To describe the housing market in a "recovery" phase based on housing starts is a slight over statement.  No matter how you look at it, housing starts remain well below any levels seen since the end of World War II.


Howard Penney

Managing Director


HOUSING – A Bottoming Process - starts1


HOUSING – A Bottoming Process - starts2

Mind the Covert Deal Activity

Overnight, there have been a number of statements (and speculation) about a number of deals in retail and consumer. Most are small and seemingly inconsequential. But looked at in aggregate, it supports our view that M&A activity in retail will pick up meaningfully in 2010.


  1. Delta Apparel buying Art Gun Technologies, a maker of technology needed to customize patterns and colors on garments.
  2. A SPAC is stepping up to buy Fashion Box, the owner of “Replay”, “We Are Replay” and “Replay & Sons” (no kidding) denim brands.
  3. Emerisque – who recently bought Hartmarx, said in a public statement that it is stepping up its acquisition efforts meaningfully – but apparently is subscribing to the Ackman-esque model (remember when he justified losing money on Target by saying that he uses a 50-year model?) and distancing itself from financial buyers that are now pained with the task of unloading similar deals that were done 3-4 years ago at peak margins and valuations.
  4. Also some non-retail deals worth noting

       a) Apollo buying Cedar Fair for $700mm.

       b) Boyd/Station
       c) Jarden broadens its portfolio of eclectic assets with the acquisition of Mapa Spontex.
       d) Sally Beauty Supplies buys Sinelco – a beauty supply distributor in Europe.


A notable trend is that since the Dollar General and Rue 21 deals, the IPO part of our ‘Banker Bonanza’ call has dried up. But the M&A portion appears to be picking up steam. The evolution into 2010 should be when both are humming simultaneously.


I was not a big believer that restaurant stocks would post strong performance in 4Q09 when comparisons “were easy” – demand is just not there.  While many analysts have suggested that the decline in capacity was a net positive for the industry, the decline in visits has been enough to offset it (and then some) so there is really no net improvement in trends for the industry. 


In 2008, the restaurant industry faced both declining demand and historically high input costs (the double-edged sword).  The big story in 2009 has been that margins have benefitted from dramatically lower food costs and a rationalization of individual business models, despite no recovery in top-line trends.  In 2010, I am not yet a believer of the demand-recovery story and the cost cutting story will be in the rear view mirror, as will the lower food cost story.  In that respect, the underlying themes in 2010 may not be too different from 2008; though the magnitude of commodity inflation may not be as great and the decline in demand not as surprising.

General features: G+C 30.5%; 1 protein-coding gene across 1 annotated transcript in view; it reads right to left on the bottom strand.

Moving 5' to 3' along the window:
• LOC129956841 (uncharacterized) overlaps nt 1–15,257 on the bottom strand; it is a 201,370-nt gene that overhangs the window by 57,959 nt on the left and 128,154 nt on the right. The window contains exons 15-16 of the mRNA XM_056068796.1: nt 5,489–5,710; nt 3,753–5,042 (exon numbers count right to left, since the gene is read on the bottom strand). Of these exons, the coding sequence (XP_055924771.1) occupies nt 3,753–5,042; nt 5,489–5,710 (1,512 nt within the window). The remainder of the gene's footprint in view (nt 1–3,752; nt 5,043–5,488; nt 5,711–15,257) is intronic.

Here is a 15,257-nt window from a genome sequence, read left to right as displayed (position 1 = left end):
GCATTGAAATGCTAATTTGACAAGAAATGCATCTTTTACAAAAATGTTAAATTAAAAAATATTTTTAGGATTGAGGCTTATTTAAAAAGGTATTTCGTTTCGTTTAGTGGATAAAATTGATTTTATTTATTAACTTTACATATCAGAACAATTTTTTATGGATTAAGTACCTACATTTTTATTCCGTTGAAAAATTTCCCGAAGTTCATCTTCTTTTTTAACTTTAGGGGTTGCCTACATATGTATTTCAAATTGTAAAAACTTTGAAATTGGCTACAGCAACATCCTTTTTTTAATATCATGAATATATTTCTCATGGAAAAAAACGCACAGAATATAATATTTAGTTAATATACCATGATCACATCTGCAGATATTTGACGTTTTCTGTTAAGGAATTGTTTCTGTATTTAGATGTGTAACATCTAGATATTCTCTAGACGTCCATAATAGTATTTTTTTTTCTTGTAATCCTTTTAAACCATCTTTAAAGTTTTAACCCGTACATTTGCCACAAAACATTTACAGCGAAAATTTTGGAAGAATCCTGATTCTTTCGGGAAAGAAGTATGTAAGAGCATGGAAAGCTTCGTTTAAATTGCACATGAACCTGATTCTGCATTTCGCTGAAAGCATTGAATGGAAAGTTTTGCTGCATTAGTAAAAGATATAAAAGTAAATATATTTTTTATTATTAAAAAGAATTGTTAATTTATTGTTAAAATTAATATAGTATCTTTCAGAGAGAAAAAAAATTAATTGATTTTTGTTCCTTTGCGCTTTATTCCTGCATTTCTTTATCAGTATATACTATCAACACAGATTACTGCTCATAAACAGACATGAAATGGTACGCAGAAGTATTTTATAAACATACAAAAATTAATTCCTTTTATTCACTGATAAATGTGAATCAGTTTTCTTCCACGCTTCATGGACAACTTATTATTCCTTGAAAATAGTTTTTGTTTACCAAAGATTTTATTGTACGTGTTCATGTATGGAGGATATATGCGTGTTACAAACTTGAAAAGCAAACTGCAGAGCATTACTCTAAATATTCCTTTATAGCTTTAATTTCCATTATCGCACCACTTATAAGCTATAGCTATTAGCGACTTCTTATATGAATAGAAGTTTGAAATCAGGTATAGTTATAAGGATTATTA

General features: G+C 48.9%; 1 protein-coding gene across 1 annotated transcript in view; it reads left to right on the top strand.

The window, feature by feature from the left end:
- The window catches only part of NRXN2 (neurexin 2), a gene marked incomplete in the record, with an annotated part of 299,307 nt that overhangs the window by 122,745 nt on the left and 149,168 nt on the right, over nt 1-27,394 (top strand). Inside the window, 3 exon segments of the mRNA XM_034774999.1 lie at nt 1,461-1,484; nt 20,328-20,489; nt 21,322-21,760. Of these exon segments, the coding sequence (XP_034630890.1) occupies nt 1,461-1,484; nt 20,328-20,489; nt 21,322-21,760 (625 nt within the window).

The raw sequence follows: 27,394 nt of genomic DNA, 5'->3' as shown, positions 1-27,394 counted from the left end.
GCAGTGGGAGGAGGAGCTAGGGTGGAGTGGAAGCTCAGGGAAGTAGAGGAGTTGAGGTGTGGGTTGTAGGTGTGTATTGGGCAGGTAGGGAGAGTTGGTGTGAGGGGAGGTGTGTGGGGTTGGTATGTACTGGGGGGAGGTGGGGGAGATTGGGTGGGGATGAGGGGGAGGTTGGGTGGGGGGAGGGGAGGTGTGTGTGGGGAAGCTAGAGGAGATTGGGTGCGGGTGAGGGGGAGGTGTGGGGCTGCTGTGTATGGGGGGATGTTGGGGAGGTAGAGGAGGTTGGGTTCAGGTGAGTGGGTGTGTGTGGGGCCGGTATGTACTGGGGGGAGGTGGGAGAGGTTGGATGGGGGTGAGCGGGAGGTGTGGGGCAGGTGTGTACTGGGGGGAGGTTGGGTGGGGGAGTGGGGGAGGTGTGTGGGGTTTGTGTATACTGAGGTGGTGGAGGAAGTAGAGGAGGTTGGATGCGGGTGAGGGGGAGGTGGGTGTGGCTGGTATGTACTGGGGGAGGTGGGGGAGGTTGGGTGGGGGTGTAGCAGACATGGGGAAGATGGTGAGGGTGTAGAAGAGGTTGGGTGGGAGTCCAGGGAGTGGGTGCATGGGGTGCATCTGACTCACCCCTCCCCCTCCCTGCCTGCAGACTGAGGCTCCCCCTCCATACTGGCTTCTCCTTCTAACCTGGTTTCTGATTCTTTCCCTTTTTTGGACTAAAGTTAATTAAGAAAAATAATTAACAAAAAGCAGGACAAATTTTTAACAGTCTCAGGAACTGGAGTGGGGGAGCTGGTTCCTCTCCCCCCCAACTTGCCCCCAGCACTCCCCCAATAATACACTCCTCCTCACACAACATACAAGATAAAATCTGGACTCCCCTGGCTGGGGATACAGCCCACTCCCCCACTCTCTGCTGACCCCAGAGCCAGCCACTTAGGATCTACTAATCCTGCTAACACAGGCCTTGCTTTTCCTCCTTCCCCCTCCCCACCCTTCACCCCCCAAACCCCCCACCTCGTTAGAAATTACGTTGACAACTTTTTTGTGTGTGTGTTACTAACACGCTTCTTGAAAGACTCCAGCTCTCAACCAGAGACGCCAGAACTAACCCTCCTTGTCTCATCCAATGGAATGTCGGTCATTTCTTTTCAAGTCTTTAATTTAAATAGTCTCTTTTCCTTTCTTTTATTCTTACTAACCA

Demand Trends

I see no real shift in 2010 in the consumption-led recession that the restaurant industry faces.  Employment issues, access to credit and increased savings (or debt reduction efforts by consumers) will continue to put incremental pressure on traffic trends and average check. 


According to NPD's CREST data, traffic declined across all restaurant segments for the quarter ending September 2009. Total industry traffic declined 4% YOY in 3Q09.  By segment, visits to QSR declined 4% and Casual Dining visits were down 5%.


Casual dining same-store sales growth, as measured by Malcolm Knapp, continues to get worse on a 2-year average basis as we move through 2009 (outside of July, when operators, on average, posted their biggest declines year-to-date).  QSR demand trends have fallen off more significantly in recent months, leading JACK management to say in a presentation last week that it now appears that consumers are trading out of the restaurant segment rather than trading down to QSR.


Margin Trends

I have been saying for some time now that the trajectory of margins in 2009 is not sustainable without a pick-up in top-line trends.  As you can see in the charts below, both QSR and casual dining margins have moved higher in 2009 after declining for most of 2008 for QSR and for a much longer period of time for casual dining.  Specifically, 1Q09 marked the first time the casual dining operators on average grew margins since 3Q04.  The two food cost charts below also show that both the QSR and casual dining sectors have benefitted tremendously from favorable YOY commodity costs in 2009 as food costs combined with labor costs account for about 60% of restaurant companies’ operating expenses. 


Although food costs as a percentage of sales have continued to move lower on a YOY basis, the trend for food costs is already moving higher as evidenced by the CRB Food Stuff Index (also shown below), which bottomed in 2Q09.  For the casual dining names on average, the change in food costs as a percentage of sales on a 2-year average basis appears to have already bottomed in 2Q09; though costs are still coming down YOY.